Medical Emergency Part 2: How to Recognize a Stroke

By Wendy Hennessy  |  6/3/2015

Do you know what to do in a medical emergency? Do you know what the signs of a stroke are? In Part 2 of our three-part series, we offer some quick tips on what to do if you think someone is having a stroke. Pay attention, act promptly and you could help save someone’s life!

For a person exhibiting signs of a stroke, every minute without treatment costs the victim 1.9 million brain cells. As each second passes, more of the brain cells are damaged. Stroke is the third-leading cause of death in the United States, so it is important to recognize symptoms and obtain treatment at a hospital quickly.

Victims of a stroke can suffer permanent damage including movement, speech and memory deficits as well as the risk of paralysis. Some unfortunately, may not survive a stroke. Victims who obtain treatment at a local hospital within the hour have the best outcomes.

Signs of a stroke include:

  • Sudden numbness or weakness of the face, arm or leg, especially on one side of the body
  • Sudden confusion, trouble speaking or understanding
  • Sudden trouble seeing in one or both eyes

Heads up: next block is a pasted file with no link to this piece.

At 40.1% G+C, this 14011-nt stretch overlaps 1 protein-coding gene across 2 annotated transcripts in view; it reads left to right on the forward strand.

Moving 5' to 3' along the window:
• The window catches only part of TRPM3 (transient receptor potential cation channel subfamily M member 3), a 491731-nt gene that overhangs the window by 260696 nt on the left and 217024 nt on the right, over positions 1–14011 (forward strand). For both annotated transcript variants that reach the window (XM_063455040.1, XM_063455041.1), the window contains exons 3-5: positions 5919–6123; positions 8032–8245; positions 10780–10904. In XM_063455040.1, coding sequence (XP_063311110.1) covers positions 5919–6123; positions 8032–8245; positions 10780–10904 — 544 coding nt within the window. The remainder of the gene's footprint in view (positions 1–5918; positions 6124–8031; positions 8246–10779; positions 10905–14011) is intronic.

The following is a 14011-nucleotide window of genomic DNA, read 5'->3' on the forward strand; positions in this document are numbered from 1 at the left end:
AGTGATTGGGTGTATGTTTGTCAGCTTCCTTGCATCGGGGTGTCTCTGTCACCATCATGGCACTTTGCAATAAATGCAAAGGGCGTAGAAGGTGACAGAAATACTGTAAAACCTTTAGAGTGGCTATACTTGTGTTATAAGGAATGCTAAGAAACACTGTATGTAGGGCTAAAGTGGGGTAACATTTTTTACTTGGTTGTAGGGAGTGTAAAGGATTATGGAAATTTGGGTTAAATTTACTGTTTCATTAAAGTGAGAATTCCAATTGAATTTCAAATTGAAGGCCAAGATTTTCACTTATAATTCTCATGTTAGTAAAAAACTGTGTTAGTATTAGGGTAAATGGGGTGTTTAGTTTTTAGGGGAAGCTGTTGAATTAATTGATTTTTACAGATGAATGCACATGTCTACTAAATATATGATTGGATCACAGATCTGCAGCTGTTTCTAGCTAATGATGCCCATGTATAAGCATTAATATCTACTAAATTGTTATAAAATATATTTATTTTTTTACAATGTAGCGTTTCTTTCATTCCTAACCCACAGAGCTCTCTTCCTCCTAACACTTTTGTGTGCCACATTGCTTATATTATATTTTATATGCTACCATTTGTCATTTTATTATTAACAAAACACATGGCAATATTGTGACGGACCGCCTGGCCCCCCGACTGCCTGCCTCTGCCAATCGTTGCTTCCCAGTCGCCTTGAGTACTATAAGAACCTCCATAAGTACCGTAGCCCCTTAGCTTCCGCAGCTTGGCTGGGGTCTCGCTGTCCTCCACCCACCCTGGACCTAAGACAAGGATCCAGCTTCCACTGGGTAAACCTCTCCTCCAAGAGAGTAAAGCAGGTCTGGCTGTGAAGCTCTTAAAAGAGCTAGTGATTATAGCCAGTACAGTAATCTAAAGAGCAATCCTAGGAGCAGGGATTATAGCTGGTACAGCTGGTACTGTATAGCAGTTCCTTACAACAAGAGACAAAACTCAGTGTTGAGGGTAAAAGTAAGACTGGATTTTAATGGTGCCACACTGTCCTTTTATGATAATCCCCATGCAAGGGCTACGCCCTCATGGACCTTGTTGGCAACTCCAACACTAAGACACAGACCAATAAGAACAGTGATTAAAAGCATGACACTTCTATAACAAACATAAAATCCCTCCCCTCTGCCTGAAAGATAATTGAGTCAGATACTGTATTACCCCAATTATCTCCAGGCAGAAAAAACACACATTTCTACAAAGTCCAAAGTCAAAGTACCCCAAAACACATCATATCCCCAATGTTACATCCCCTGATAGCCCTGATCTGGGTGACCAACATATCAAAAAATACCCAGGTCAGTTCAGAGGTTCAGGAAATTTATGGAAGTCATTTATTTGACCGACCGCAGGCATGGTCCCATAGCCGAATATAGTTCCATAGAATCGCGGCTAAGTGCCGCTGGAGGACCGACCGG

• Sudden trouble walking, dizziness, loss of balance or coordination
  • Sudden, severe headache with no known cause

Act FAST

The National Stroke Association’s Act FAST (Face Arms Speech Time) test is an important way to recognize the symptoms of a stroke. Here’s what to do:

  • Face: Ask the person to smile. Does one side of the face droop?
  • Arms: Ask the person to raise both arms. Does one arm drift downward?
  • Speech: Ask the person to repeat a simple phrase. Is their speech slurred or strange?
  • Time: If you observe any of these signs, call 9-1-1 immediately

By knowing how to quickly evaluate a person with a possible stroke, you can help him or her to get rapid emergency care for the best possible chances of getting a good outcome.

Health Quest Community Education offers many first aid courses as well as American Heart Association CPR courses. Learn more about specific courses and how you can help save a life!

Learn more about cutting-edge stroke care in the Hudson Valley.